Good morning and welcome to the weekend! Let’s get right to it…
First off, there was a major story that many might have missed this week about the way in which Obama administration officials (read John Kerry) dealt our country a serious blow during the Iranian nuclear negotiations. Namely, they released many folks back to Iran that we were detaining for terrorism-related reasons. Apparently, over the last 15 months, the release of these people has had further reverberations inside the intelligence community. Politico’s in-depth investigation can be found here, and I’ll warn you that it is LONG. So you might want to grab another cup of coffee before you pull that one up…
Continuing on with the foreign policy theme, there’s a story by Bloomberg out there that details how the fleet we’re sending into the Korean theater isn’t equipped with the capability to shoot down their missiles. This seems…odd. But we DO have such firepower sitting pretty close to Japan, which can be mobilized pretty quickly I’d imagine. The reason I link to this is not to highlight some policy blunder (I’m not pretending to question a strategic military decision), but because the story has a lot of useful information about what kinds of weaponry we have in the region, and what our capabilities are.
Science…(sort of)…lots this week about Bill Nye. He’s (again) saying controversial things. I suppose to just get attention? Well, just an FYI, I think it’s helpful to keep an eye on these kinds of popular debates over science. I saw that Justin Taylor over at Gospel Coalition also wrote up something on the nature of arguments and how to disentangle them – and he used the global warming argument (that Nye has highlighted again) as an example. It’s not interesting enough to link to, just know that Nye is creating enough waves that it’s sparking a wider dialogue out there…
TECH: Is this creepy, or is it just reality? (h/t Lisa W.)
Tech/Science that was buzzing around social media this week: This Fluid-Filled Bag Lets Lambs Develop Outside the Womb. Humans Are Next. (h/t Katie W.) I’m unsure what to think of things like this without extensive thought. We should obviously be excited about any opportunities to save the lives of babies. Yet on the other hand, the more we dig into stuff like this, the more we are challenged by tough ethical questions. What amazes me the most is how many Christians simply skip over the latter assume that the ends justify the means. And, maybe they do in this case. I’m still noodling this. But we need to be thinking carefully about how we approach these kinds of issues – not only for ethical concerns but because many of us have had situations where this tech could have saved a lost child. I believe we can be both thoughtful, and sensitive at the same time, so long as we are committed to the fundamental principles of loving our neighbor, and not working to displace God from His sovereign creative work.
And then there’s this: 911 call: Man wants police dog to search for stolen heroin…oh man…
Politics….from the New York Times: At a ‘Unity’ Stop in Nebraska, Democrats Find Anything But. This is an interesting look inside the Democratic Party right now. There are a ton of lessons to be gleaned from this, not only if you’re a Republican, but also if you’re a Christian considering worldview implications.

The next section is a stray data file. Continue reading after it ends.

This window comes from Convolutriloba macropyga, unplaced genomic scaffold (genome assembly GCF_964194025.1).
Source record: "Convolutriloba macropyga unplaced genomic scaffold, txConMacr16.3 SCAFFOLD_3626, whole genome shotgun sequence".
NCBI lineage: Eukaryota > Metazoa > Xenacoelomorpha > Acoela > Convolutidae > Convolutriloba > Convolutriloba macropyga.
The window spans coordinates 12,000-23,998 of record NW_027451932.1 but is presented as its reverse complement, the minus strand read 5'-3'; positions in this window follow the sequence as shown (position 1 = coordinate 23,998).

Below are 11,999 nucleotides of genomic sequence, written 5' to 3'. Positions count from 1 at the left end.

Good Stuff: God Plans for the Unexpected and Inconvenient. Tasty excerpt:
I don’t have resident in me the resources to meet the needs around me. Our lack tempts us to avoid others’ needs rather than expose our insufficiency.
Theology: Implications of Definitive Atonement. This is from Jonathan Gibson, who has already compiled a massive book on this topic (which I have enjoyed for a few years now). It’s more of an anthology than a book you’d read straight through. Nonetheless, it’s really thought-provoking, and for you theology nerds it’s probably worth getting.
Books…In case you hadn’t noticed, I may have spent more time on reading books this year than reading articles. At least that’s the way it feels to me. This week I’ve been continuing to work through Bronte’s ‘Jane Eyre’, and finished David McCullough’s ‘Mornings on Horseback’, which is a biography of the first half/part of Teddy Roosevelt’s life. It doesn’t get into his Presidency, but it does give a good sense for his family, who he was, what he was all about. It is especially helpful in understanding what were the major shaping forces in his life. Very fascinating and well worth it.
I’m also probably 40% into Phil Knight’s autobiography ‘Shoe Dog’ and am really enjoying it thus far. He really started this shoe business from scratch. His exploits are the kinds of things entrepreneurs will eat up. I finished another time through Rutherford’s ‘The Loveliness of Christ’, which is a small book, and is essentially a compilation of quotes from his letters, and is highly worthwhile. I don’t recall mentioning before that I read ‘The Way of the Dragon or the Way of the Lamb: Searching for Jesus’ Path of Power in a Church that Has Abandoned It’. It was well worth the read (h/t Nick N.)! These two young guys spend a lot of time interviewing older, wiser men and women who describe their journey in ministry – they are essentially exploring what J.I. Packer terms ‘Weakness is the Way’ (and they interview him about this book in the first chapter!) It’s really good.
That’s it! I hope you enjoy your weekend!